Three Waters reform changes don’t go far enough
The government’s ‘reset’ announcement for the Three Waters reform (now called Affordable Water) has seen only minor tweaks to the entity model, while doing nothing to answer concerns around community property rights and meaningful local voice.
The Government has increased the number of entities from four to 10 to try and address concerns about the local voice of rural towns being overlooked. However, Mayor Adrienne is still concerned that the ownership aspect and governance structure remains unchanged, leaving communities at arm’s length from any decision making.
"The entity we're part of mirrors the Waikato Regional Council area and the benefit of this is we already work well with these Councils. The move to 10 entities means we're now guaranteed a seat on the Regional Representative Group, but this doesn't address the ownership issue or our ability to influence the decision making. It's also unclear what the trade-offs are with having more entities and we won’t know what the full impact of these changes are to our communities until amendments to the Bill are drafted. “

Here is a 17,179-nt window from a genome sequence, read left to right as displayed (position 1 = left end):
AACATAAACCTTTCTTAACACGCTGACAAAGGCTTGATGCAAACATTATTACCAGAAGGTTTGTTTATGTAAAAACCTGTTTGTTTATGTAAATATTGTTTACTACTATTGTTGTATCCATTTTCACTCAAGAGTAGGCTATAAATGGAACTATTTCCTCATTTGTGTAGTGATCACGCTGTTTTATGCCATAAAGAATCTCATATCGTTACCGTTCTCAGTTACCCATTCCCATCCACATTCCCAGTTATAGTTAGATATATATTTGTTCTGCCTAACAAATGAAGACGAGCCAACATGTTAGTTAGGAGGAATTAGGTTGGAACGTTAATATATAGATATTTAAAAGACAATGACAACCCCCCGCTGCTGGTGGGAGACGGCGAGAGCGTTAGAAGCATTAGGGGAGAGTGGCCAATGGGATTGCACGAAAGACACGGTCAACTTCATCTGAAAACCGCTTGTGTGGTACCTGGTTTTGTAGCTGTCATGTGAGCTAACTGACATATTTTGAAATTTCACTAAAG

“This announcement has provided some clarity in the short term but the waters are still pretty murky.”
The government's $1.5 billion Better Off funding package that was offered to Councils early on as a sweetener has been affected by this announcement. Matamata-Piako District Council's share was $17.27 million and was to be received in two payments. The first payment of $4.32 million has been made and will be unaffected but there will be no second payment.
"Having more water service entities increases the establishment costs and it makes sense not to burden the entities further by having them borrow more money to pay the Better Off funding back. The second tranche of the Better Off funding was a double-edged sword to start with because this funding was always going to land on the entity's books and the cost of repaying it would be passed onto the rate payers. It didn't sit well with us."
“With this looking like an election issue it could be some time before we have certainty and in the meantime, we're committed to continuing to invest in our Three Waters infrastructure. We've started scoping the upgrade of Matamata’s Waste Water Treatment Plant and good progress is being made on the Morrinsville Lockerbie water supply and treatment plant to give greater resilience to the town's water supply. If we don't continue to invest it will be the residents that suffer - regardless of who has responsibility for these assets in future."
The government plan to have the new legislation in place before this year's general election, and now expect the entities to be fully operational from mid 2026, rather than mid 2024.